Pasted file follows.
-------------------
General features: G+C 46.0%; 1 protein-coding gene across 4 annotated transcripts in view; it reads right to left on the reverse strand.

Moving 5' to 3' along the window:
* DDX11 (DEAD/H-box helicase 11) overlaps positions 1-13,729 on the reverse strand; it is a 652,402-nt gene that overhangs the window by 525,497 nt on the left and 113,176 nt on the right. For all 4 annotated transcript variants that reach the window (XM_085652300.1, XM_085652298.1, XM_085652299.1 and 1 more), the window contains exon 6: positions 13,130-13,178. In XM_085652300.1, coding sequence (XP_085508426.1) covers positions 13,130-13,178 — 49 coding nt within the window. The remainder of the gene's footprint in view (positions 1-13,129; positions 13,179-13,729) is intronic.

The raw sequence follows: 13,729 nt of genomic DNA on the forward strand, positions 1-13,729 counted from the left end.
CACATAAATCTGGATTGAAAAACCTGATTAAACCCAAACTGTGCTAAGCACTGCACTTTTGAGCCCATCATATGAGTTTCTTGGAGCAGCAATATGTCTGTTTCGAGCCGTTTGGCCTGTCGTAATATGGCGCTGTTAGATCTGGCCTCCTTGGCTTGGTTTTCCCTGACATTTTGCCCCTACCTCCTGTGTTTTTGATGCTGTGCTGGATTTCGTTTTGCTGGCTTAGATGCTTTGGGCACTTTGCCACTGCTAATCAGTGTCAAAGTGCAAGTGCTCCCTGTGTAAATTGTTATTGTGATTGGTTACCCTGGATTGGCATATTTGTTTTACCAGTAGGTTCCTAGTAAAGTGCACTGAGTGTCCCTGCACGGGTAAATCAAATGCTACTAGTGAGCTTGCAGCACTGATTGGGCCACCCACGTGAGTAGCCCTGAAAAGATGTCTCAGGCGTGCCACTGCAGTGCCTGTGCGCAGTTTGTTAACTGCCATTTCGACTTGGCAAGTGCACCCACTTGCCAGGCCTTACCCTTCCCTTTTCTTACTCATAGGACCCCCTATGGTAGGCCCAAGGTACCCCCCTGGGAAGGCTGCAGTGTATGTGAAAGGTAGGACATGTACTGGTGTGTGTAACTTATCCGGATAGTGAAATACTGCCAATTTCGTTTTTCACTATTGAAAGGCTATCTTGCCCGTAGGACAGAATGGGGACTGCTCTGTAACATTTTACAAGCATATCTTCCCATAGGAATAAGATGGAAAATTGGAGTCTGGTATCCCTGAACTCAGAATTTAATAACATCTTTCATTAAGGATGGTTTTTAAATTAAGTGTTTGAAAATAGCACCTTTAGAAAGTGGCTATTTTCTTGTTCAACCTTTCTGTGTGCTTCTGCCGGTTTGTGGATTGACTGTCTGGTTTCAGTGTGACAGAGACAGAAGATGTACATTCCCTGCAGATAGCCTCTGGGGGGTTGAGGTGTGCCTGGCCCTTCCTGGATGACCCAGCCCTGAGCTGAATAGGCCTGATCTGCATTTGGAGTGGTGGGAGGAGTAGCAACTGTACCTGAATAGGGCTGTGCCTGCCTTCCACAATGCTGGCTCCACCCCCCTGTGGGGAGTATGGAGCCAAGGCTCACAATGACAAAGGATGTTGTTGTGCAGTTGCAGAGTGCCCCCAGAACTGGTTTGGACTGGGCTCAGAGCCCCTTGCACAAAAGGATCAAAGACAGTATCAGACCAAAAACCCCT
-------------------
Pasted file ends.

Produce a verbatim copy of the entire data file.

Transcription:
General features: G+C 46.0%; 1 protein-coding gene across 4 annotated transcripts in view; it reads right to left on the reverse strand.

Moving 5' to 3' along the window:
* DDX11 (DEAD/H-box helicase 11) overlaps positions 1-13,729 on the reverse strand; it is a 652,402-nt gene that overhangs the window by 525,497 nt on the left and 113,176 nt on the right. For all 4 annotated transcript variants that reach the window (XM_085652300.1, XM_085652298.1, XM_085652299.1 and 1 more), the window contains exon 6: positions 13,130-13,178. In XM_085652300.1, coding sequence (XP_085508426.1) covers positions 13,130-13,178 — 49 coding nt within the window. The remainder of the gene's footprint in view (positions 1-13,129; positions 13,179-13,729) is intronic.

The raw sequence follows: 13,729 nt of genomic DNA on the forward strand, positions 1-13,729 counted from the left end.
CACATAAATCTGGATTGAAAAACCTGATTAAACCCAAACTGTGCTAAGCACTGCACTTTTGAGCCCATCATATGAGTTTCTTGGAGCAGCAATATGTCTGTTTCGAGCCGTTTGGCCTGTCGTAATATGGCGCTGTTAGATCTGGCCTCCTTGGCTTGGTTTTCCCTGACATTTTGCCCCTACCTCCTGTGTTTTTGATGCTGTGCTGGATTTCGTTTTGCTGGCTTAGATGCTTTGGGCACTTTGCCACTGCTAATCAGTGTCAAAGTGCAAGTGCTCCCTGTGTAAATTGTTATTGTGATTGGTTACCCTGGATTGGCATATTTGTTTTACCAGTAGGTTCCTAGTAAAGTGCACTGAGTGTCCCTGCACGGGTAAATCAAATGCTACTAGTGAGCTTGCAGCACTGATTGGGCCACCCACGTGAGTAGCCCTGAAAAGATGTCTCAGGCGTGCCACTGCAGTGCCTGTGCGCAGTTTGTTAACTGCCATTTCGACTTGGCAAGTGCACCCACTTGCCAGGCCTTACCCTTCCCTTTTCTTACTCATAGGACCCCCTATGGTAGGCCCAAGGTACCCCCCTGGGAAGGCTGCAGTGTATGTGAAAGGTAGGACATGTACTGGTGTGTGTAACTTATCCGGATAGTGAAATACTGCCAATTTCGTTTTTCACTATTGAAAGGCTATCTTGCCCGTAGGACAGAATGGGGACTGCTCTGTAACATTTTACAAGCATATCTTCCCATAGGAATAAGATGGAAAATTGGAGTCTGGTATCCCTGAACTCAGAATTTAATAACATCTTTCATTAAGGATGGTTTTTAAATTAAGTGTTTGAAAATAGCACCTTTAGAAAGTGGCTATTTTCTTGTTCAACCTTTCTGTGTGCTTCTGCCGGTTTGTGGATTGACTGTCTGGTTTCAGTGTGACAGAGACAGAAGATGTACATTCCCTGCAGATAGCCTCTGGGGGGTTGAGGTGTGCCTGGCCCTTCCTGGATGACCCAGCCCTGAGCTGAATAGGCCTGATCTGCATTTGGAGTGGTGGGAGGAGTAGCAACTGTACCTGAATAGGGCTGTGCCTGCCTTCCACAATGCTGGCTCCACCCCCCTGTGGGGAGTATGGAGCCAAGGCTCACAATGACAAAGGATGTTGTTGTGCAGTTGCAGAGTGCCCCCAGAACTGGTTTGGACTGGGCTCAGAGCCCCTTGCACAAAAGGATCAAAGACAGTATCAGACCAAAAACCCCT